STEVE INSKEEP, HOST:
Senate Majority Leader Mitch McConnell says a shooting in his home state of Kentucky last week was a hate crime. The killings of two black people near Louisville did not receive as much attention as some other crimes. The killings were overshadowed first by the package bombs sent to political leaders and journalists and then by the attack on a Pittsburgh synagogue. Sorrow has crowded out sorrow in recent days. So let's circle back and hear how Kentuckians are responding. Here's Amina Elahi of member station WFPL.
AMINA ELAHI, BYLINE: People packed into the First Baptist Church in Jeffersontown on Sunday to pray, remember and sing.
UNIDENTIFIED CHOIR: (Singing) Let the church say amen...
ELAHI: The Reverend Kevin Nelson was fired up. He called on his congregants to overcome the evil men who recently spewed hate in Pittsburgh and here, near Louisville.
KEVIN NELSON: Some of us are praying for the racism and prejudice to be erased. That's a good prayer, but it's not a reality - because it will continue. It just doesn't have to continue with us.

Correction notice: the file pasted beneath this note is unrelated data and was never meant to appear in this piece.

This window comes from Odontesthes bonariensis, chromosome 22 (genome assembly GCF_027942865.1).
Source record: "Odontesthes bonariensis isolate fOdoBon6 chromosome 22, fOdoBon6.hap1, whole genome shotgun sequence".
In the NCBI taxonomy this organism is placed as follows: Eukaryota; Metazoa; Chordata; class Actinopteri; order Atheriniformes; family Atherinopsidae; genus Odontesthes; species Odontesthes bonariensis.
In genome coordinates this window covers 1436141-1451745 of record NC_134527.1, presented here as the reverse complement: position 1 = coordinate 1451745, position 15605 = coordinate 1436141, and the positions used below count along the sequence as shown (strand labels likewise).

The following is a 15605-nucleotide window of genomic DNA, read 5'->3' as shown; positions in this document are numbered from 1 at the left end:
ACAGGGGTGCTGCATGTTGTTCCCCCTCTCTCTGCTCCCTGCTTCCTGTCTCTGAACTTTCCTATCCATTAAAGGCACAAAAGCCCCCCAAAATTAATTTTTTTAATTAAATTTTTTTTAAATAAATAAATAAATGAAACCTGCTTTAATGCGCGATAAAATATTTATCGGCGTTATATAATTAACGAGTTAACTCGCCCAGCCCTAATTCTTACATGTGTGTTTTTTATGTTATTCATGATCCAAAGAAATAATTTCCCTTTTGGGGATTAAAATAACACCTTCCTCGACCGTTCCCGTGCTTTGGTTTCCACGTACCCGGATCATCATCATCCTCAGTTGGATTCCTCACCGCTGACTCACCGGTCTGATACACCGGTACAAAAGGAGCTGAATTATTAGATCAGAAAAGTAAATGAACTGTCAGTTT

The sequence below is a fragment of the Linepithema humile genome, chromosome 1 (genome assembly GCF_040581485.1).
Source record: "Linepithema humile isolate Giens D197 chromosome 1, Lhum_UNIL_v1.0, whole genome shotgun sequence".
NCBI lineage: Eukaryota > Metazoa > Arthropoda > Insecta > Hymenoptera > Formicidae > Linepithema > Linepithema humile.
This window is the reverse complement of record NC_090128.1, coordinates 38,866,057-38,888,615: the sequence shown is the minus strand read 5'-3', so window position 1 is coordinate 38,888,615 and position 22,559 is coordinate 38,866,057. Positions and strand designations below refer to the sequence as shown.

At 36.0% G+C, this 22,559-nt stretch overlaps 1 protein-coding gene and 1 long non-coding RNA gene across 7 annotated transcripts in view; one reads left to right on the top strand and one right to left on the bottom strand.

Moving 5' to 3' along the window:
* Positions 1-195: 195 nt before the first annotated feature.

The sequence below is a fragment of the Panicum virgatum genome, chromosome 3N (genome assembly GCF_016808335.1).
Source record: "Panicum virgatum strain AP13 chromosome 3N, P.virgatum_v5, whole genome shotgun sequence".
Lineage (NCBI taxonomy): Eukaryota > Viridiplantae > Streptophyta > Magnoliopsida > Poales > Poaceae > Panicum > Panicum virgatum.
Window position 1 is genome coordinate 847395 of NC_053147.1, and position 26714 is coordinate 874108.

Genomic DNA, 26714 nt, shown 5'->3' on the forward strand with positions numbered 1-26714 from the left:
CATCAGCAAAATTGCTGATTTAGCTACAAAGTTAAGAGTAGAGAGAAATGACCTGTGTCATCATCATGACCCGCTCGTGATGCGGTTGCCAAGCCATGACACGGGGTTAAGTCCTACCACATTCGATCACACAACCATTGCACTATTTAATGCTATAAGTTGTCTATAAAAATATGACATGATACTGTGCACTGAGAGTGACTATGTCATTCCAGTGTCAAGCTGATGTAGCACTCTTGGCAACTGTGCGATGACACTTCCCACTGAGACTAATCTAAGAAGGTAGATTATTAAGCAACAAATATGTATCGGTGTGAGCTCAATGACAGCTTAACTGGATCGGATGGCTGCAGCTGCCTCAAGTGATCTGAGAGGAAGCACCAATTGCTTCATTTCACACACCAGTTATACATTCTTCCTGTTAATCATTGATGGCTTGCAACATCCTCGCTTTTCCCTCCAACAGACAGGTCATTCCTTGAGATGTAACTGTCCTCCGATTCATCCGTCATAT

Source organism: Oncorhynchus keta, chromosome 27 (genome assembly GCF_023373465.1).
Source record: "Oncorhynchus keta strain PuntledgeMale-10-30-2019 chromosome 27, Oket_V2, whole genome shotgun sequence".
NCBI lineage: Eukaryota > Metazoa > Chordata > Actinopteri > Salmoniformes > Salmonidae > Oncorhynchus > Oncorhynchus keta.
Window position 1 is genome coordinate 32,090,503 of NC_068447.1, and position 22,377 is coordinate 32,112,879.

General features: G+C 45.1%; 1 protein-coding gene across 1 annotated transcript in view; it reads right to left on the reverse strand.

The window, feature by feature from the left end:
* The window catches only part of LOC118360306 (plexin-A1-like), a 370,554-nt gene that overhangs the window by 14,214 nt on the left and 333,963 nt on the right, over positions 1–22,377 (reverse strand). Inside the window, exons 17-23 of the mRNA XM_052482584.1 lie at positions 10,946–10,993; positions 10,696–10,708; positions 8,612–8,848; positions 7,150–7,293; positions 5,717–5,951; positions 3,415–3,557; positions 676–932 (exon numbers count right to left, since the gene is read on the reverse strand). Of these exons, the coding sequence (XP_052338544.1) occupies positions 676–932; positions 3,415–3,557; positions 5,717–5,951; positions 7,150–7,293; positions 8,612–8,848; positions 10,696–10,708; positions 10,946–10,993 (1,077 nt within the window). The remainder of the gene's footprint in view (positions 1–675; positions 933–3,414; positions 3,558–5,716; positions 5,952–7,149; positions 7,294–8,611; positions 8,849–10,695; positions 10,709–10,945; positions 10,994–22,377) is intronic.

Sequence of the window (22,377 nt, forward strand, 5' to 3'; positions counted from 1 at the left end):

ELAHI: A few days before, police say 51-year-old Gregory Bush attempted to enter this predominantly black church but was foiled by beefed-up security, including locked doors. So he went to a nearby Kroger grocery store, where he allegedly shot and killed 67-year-old Vickie Jones and 69-year-old Maurice Stallard, who were black. Reverend Nelson blames rhetoric from President Donald Trump that led to the shootings.
NELSON: And the Bible said, if the head is sick, the whole body is sick. So when you got a leader like that, then what does is it lights a fire among those who's been feeling what he has been expressing, and they feel license to do what they do.
ELAHI: Kevin Gunn is the nephew of Vickie Jones. He says she had survived breast cancer only to be gunned down while running errands. This is how he describes his feelings now.
KEVIN GUNN: Hurt. Angry. There's so many emotions. Scared for my family, for anybody because, you know, it's like, you can't even go to the store without worrying. You know? She was just going to the grocery store.
ELAHI: Gunn says the killings were senseless, but he has a larger concern that he pins on the state of political discourse. He says some people are becoming emboldened to strike out with violence against people they disagree with or dislike.
GUNN: There used to be, you know, at the end of the day, if you didn't agree with me and I didn't agree with you, it was OK. Now, not so much.
ELAHI: The alleged shooter has been charged with murder. In recent days, law enforcement say they believe the shootings were a hate crime. For those close to the victims, that was obvious. For NPR News, I'm Amina Elahi in Louisville.
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